Starting in November, qualified veterans will be able to have their tolls waived when driving on certain Central Texas toll roads.
On Wednesday, the Central Texas Regional Mobility Authority board approved the new program that will be available for those who meet the Texas Department of Motor Vehicles’ requirements for the Congressional Medal of Honor, Legion of Valor and Purple Heart awards as well as disabled veterans license plates.
“I think what we’re doing here is a token of appreciation of what veterans do for our country,” said board member David Armbrust, who is a veteran himself.
Toll agency staffers will be crafting the program over the next several months and setting up an online portal for those with a qualified plate to register for a TxTag through the Mobility Authority’s website.
The discount will be for only one license plate per qualified veteran, and the plate must be connected with an electronic toll tag account. The program will only waive tolls on Toll 183A, 290 Toll and SH 71 as well as on the future US 183 south toll lanes and SH 45 SW toll road when those open. It will not apply to the MoPac express lanes because those tolls are variably priced based on traffic congestion.
The Texas Department of Transportation already offers a Veteran Discount Program on its toll roads, including SH 130 from Georgetown to near Buda, SH 45 N, SH 45 SE and Loop 1 north of Parmer Lane.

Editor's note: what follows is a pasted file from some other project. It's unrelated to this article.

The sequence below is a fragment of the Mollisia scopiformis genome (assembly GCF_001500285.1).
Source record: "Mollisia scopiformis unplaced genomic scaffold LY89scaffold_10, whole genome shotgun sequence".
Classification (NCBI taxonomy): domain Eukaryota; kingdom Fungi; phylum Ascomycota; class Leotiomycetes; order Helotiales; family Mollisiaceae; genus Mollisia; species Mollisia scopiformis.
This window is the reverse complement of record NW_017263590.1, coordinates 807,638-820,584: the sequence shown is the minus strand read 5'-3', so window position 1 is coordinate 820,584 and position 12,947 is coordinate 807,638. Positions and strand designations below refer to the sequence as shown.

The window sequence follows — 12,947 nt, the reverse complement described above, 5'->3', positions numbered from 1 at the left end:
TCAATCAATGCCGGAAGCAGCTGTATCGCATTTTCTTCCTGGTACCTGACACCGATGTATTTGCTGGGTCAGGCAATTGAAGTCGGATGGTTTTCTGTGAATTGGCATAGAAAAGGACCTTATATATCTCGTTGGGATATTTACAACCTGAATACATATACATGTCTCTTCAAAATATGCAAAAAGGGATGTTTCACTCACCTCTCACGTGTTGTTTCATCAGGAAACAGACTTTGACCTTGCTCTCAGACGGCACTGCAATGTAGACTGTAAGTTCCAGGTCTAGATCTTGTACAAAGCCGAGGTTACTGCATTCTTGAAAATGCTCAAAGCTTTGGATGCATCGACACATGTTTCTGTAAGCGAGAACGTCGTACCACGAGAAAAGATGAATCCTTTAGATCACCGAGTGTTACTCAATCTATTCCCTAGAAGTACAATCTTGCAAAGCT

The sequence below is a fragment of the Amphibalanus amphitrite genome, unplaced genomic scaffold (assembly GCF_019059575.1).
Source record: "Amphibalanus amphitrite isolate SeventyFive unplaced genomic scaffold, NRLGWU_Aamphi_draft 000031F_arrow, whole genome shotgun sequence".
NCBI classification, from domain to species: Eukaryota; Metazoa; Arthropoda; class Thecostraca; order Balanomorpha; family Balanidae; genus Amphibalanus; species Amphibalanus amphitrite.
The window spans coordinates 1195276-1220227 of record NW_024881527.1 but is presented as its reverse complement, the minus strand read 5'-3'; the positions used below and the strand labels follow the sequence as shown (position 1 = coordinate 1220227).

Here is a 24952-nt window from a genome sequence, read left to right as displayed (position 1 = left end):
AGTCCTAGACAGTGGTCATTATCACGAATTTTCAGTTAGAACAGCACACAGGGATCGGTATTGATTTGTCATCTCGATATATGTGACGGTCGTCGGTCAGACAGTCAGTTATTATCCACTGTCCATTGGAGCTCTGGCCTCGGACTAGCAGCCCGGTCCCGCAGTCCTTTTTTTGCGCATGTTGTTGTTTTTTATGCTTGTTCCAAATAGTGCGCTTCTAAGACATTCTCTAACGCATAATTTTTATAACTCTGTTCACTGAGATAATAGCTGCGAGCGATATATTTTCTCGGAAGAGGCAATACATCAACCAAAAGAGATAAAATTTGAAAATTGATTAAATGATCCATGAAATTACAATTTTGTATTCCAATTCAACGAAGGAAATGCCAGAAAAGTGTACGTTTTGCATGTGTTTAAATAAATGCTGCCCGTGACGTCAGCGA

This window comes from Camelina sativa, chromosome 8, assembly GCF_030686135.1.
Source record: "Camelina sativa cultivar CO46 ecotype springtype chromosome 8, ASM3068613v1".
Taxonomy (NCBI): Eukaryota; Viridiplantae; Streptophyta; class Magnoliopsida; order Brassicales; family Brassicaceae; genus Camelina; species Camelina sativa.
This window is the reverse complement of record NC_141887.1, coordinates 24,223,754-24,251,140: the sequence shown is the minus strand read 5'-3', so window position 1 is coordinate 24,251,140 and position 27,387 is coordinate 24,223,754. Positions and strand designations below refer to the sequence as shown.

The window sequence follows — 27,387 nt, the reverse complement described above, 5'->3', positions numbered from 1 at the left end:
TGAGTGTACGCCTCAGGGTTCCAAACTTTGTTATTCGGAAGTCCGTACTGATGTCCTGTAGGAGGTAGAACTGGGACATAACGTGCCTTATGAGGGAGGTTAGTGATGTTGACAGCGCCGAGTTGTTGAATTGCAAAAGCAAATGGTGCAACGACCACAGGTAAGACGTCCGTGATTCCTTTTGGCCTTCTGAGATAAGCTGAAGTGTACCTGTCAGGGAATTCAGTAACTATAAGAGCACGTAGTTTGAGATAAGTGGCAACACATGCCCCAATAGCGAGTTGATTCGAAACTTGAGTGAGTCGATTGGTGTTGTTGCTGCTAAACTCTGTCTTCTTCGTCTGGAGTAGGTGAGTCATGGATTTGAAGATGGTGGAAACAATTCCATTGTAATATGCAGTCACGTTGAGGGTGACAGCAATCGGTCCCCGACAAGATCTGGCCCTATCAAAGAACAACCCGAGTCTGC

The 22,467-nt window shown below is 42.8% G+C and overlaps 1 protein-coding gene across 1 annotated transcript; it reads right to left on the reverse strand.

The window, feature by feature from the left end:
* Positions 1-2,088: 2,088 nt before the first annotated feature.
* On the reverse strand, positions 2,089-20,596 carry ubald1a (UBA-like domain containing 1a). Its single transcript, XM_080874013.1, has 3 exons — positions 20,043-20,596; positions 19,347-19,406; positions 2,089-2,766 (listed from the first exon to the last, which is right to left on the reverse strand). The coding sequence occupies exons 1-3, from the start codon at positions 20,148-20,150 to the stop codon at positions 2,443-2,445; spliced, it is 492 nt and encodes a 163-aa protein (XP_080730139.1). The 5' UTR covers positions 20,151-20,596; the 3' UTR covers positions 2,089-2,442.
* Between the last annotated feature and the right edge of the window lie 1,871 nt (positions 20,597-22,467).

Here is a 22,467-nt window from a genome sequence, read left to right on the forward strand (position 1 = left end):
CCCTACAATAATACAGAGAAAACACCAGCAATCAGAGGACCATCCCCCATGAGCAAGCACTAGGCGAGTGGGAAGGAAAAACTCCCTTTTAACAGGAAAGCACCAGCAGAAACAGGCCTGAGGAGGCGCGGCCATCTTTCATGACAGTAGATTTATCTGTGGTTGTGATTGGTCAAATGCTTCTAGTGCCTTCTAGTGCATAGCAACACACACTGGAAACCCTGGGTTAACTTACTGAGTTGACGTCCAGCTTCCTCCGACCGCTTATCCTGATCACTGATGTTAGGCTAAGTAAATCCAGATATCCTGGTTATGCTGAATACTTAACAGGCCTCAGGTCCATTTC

Later this fall, the Mobility Authority board will still need to amend its toll policy code to allow for the program. In hopes that the Legislature ultimately finds money to fund the program statewide, the board members also added a sunset clause on the program for it to be revisited at the end of 2021.
Over the next eight years, the program is estimated to cost the Mobility Authority at least $14.3 million in toll revenue, or about $1 million up to $2.5 million per year. The DMV estimates there are 347,000 qualified veterans plates in Texas.
“It seems like a lot of money when we thought [the program]would be funded by the Legislature and now it’s not,” board member John Langmore said. “Although I’m in favor of supporting our veterans, I’m wondering if this is the best way to do it and if it’s appropriate for the Mobility Authority to spend $14 million by waiving tolls.”
The program passed unanimously despite Langmore’s concerns. Board member Nikelle Meade said she is supportive of waiving tolls for qualified veterans.
“I thought about the dollar amount, too, and supporting veterans in the community rather than taking this approach, but I came back to the fact that the veterans are asking us to do this,” she said.
In 2009, the Texas Legislature passed House Bill 3139 that allows toll authorities to offer discounted or waived tolls for certain veterans.